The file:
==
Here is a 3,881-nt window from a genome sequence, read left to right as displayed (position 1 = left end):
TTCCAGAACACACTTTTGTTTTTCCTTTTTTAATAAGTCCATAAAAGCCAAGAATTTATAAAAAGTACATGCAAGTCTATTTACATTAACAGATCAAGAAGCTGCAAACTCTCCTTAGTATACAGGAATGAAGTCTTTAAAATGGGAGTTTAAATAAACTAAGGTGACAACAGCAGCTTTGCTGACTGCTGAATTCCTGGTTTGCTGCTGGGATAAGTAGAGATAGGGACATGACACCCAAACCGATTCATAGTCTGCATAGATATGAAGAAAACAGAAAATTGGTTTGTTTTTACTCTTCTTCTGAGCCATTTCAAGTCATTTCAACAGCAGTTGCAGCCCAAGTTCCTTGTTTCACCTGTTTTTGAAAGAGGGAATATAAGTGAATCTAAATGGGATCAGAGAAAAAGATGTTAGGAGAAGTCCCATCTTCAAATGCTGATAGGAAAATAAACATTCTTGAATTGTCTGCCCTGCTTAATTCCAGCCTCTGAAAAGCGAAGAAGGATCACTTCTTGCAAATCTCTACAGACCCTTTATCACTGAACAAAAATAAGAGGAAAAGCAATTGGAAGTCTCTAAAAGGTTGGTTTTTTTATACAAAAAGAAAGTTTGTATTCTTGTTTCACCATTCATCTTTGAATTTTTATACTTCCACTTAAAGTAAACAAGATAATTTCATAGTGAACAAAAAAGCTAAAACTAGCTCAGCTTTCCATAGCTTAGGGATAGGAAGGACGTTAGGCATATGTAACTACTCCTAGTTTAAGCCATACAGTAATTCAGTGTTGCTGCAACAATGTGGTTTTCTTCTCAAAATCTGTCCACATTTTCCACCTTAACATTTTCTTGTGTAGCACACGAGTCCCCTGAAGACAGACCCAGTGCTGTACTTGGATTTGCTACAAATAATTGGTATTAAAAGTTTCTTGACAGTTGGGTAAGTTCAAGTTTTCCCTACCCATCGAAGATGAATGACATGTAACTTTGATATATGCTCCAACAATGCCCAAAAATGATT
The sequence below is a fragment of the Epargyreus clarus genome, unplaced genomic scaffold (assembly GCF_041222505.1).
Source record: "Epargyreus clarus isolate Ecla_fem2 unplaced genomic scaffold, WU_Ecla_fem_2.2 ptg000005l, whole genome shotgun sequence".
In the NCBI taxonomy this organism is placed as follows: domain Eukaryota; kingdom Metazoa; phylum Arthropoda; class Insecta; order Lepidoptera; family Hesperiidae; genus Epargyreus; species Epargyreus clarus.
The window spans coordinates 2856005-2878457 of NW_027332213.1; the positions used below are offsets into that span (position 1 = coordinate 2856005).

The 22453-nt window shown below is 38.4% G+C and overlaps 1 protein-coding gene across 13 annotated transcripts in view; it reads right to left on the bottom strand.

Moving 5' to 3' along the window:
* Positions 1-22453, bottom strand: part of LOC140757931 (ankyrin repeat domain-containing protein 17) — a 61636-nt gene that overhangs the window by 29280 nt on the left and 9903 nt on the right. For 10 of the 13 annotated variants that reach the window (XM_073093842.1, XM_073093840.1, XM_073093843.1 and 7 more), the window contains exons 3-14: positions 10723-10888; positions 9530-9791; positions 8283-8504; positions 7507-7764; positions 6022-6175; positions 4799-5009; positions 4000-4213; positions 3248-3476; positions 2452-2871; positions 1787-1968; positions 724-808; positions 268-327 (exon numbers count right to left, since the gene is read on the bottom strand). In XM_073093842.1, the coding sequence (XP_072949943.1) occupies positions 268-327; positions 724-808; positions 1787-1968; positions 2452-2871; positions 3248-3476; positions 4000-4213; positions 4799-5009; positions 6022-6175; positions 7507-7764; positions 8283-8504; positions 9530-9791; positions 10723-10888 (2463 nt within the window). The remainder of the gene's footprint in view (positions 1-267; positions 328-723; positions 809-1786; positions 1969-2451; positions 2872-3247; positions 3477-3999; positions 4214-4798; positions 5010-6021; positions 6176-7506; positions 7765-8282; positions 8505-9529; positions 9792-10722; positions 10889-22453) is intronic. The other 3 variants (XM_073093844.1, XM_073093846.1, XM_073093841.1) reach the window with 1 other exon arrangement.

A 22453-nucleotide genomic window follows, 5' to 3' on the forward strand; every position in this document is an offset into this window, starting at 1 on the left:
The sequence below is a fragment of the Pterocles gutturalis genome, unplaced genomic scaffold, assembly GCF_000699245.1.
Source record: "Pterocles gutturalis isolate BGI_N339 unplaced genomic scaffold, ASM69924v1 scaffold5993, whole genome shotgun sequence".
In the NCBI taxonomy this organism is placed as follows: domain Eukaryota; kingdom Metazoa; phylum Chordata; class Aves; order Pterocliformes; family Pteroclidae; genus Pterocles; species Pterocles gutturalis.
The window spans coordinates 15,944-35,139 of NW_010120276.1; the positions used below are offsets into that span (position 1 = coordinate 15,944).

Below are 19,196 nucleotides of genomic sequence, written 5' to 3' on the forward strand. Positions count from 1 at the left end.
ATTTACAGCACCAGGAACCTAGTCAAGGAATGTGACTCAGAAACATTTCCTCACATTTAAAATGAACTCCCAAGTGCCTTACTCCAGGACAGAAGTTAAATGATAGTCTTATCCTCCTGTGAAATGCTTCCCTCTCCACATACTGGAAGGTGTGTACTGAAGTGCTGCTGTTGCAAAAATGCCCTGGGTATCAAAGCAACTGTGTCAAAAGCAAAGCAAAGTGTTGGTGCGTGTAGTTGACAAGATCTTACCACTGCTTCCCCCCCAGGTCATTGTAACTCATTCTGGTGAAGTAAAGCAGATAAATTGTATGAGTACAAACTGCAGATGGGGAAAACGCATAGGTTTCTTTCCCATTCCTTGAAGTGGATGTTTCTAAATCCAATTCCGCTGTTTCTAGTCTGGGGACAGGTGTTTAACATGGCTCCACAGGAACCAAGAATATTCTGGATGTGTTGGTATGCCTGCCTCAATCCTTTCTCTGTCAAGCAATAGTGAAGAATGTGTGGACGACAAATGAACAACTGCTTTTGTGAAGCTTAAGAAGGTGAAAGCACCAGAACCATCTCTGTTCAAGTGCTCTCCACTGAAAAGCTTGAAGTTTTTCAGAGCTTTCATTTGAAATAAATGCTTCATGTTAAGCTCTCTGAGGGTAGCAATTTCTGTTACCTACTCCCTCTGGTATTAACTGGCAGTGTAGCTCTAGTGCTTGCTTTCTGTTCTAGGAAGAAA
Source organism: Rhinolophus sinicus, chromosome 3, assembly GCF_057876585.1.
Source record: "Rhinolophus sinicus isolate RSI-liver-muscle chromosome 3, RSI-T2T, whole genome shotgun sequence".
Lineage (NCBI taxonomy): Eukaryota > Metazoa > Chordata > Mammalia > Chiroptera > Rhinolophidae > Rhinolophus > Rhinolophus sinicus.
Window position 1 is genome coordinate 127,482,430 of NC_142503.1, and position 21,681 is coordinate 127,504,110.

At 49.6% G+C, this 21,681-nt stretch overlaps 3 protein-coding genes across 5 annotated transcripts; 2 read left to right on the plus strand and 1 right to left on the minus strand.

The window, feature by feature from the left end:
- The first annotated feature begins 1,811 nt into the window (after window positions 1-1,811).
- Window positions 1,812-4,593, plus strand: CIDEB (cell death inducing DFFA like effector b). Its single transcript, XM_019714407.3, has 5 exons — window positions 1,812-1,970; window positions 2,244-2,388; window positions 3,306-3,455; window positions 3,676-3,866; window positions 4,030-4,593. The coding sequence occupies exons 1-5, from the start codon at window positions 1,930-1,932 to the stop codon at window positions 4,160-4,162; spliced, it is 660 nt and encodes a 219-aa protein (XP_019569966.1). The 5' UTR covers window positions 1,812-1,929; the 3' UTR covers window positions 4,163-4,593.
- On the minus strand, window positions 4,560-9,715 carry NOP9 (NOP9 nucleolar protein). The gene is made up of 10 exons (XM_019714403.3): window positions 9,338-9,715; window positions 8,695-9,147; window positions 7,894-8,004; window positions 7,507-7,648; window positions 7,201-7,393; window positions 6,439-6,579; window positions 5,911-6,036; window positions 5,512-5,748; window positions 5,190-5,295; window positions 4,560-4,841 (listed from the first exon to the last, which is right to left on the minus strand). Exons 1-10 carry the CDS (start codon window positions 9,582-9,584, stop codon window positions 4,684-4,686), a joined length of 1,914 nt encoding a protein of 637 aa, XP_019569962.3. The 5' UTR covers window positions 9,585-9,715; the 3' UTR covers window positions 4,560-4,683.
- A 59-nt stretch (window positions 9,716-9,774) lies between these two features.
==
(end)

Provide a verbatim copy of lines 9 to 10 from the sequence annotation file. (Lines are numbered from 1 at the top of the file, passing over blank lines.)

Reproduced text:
* Positions 1-22453, bottom strand: part of LOC140757931 (ankyrin repeat domain-containing protein 17) — a 61636-nt gene that overhangs the window by 29280 nt on the left and 9903 nt on the right. For 10 of the 13 annotated variants that reach the window (XM_073093842.1, XM_073093840.1, XM_073093843.1 and 7 more), the window contains exons 3-14: positions 10723-10888; positions 9530-9791; positions 8283-8504; positions 7507-7764; positions 6022-6175; positions 4799-5009; positions 4000-4213; positions 3248-3476; positions 2452-2871; positions 1787-1968; positions 724-808; positions 268-327 (exon numbers count right to left, since the gene is read on the bottom strand). In XM_073093842.1, the coding sequence (XP_072949943.1) occupies positions 268-327; positions 724-808; positions 1787-1968; positions 2452-2871; positions 3248-3476; positions 4000-4213; positions 4799-5009; positions 6022-6175; positions 7507-7764; positions 8283-8504; positions 9530-9791; positions 10723-10888 (2463 nt within the window). The remainder of the gene's footprint in view (positions 1-267; positions 328-723; positions 809-1786; positions 1969-2451; positions 2872-3247; positions 3477-3999; positions 4214-4798; positions 5010-6021; positions 6176-7506; positions 7765-8282; positions 8505-9529; positions 9792-10722; positions 10889-22453) is intronic. The other 3 variants (XM_073093844.1, XM_073093846.1, XM_073093841.1) reach the window with 1 other exon arrangement.

A 22453-nucleotide genomic window follows, 5' to 3' on the forward strand; every position in this document is an offset into this window, starting at 1 on the left: